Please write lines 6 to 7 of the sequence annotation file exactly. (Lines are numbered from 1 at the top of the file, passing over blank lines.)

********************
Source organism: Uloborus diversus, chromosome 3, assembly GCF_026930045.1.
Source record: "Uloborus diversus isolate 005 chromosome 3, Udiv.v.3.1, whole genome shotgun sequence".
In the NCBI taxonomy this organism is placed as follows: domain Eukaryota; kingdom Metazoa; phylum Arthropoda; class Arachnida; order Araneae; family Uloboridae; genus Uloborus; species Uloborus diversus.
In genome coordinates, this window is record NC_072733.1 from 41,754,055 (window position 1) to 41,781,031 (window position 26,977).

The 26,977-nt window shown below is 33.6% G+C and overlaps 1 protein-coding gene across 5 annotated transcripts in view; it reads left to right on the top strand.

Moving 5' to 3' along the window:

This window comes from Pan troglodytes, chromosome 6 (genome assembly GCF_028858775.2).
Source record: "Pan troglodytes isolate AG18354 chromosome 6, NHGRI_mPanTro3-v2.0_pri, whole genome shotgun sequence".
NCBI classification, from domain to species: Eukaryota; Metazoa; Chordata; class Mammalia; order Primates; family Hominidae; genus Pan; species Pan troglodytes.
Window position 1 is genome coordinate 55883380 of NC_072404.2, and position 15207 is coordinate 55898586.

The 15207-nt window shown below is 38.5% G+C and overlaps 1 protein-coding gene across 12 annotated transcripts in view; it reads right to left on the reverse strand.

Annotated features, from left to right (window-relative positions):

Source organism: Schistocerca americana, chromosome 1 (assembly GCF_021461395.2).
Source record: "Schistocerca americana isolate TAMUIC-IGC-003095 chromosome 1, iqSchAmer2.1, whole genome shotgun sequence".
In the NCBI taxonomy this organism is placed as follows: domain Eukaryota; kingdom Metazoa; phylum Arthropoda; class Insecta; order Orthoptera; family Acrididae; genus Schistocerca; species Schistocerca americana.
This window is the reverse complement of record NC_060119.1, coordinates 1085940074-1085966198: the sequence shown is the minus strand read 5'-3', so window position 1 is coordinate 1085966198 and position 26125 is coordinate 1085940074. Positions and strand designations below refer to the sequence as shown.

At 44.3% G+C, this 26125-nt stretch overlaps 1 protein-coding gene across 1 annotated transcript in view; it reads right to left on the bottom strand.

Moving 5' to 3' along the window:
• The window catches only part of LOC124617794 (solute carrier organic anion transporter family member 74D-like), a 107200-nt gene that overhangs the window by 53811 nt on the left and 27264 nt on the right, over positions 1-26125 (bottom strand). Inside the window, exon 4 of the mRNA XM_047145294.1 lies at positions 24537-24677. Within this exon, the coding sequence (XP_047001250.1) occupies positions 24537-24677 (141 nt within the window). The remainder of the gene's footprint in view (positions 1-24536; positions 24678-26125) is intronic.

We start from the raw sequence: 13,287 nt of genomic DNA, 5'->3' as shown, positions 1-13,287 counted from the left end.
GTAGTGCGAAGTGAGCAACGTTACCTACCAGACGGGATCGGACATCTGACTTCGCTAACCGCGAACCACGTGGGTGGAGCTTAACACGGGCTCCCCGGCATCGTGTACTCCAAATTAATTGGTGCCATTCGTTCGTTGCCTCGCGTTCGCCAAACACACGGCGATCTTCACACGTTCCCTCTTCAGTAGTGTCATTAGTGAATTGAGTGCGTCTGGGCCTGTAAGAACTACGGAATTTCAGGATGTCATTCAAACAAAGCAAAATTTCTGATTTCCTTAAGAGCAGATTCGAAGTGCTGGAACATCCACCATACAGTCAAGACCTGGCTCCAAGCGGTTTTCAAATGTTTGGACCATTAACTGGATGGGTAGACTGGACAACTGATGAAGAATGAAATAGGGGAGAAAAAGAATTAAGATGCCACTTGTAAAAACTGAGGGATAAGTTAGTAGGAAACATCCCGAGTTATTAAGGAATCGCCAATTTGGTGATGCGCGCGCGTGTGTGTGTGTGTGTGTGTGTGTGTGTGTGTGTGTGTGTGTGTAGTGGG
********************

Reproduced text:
Moving 5' to 3' along the window:

This window comes from Pan troglodytes, chromosome 6 (genome assembly GCF_028858775.2).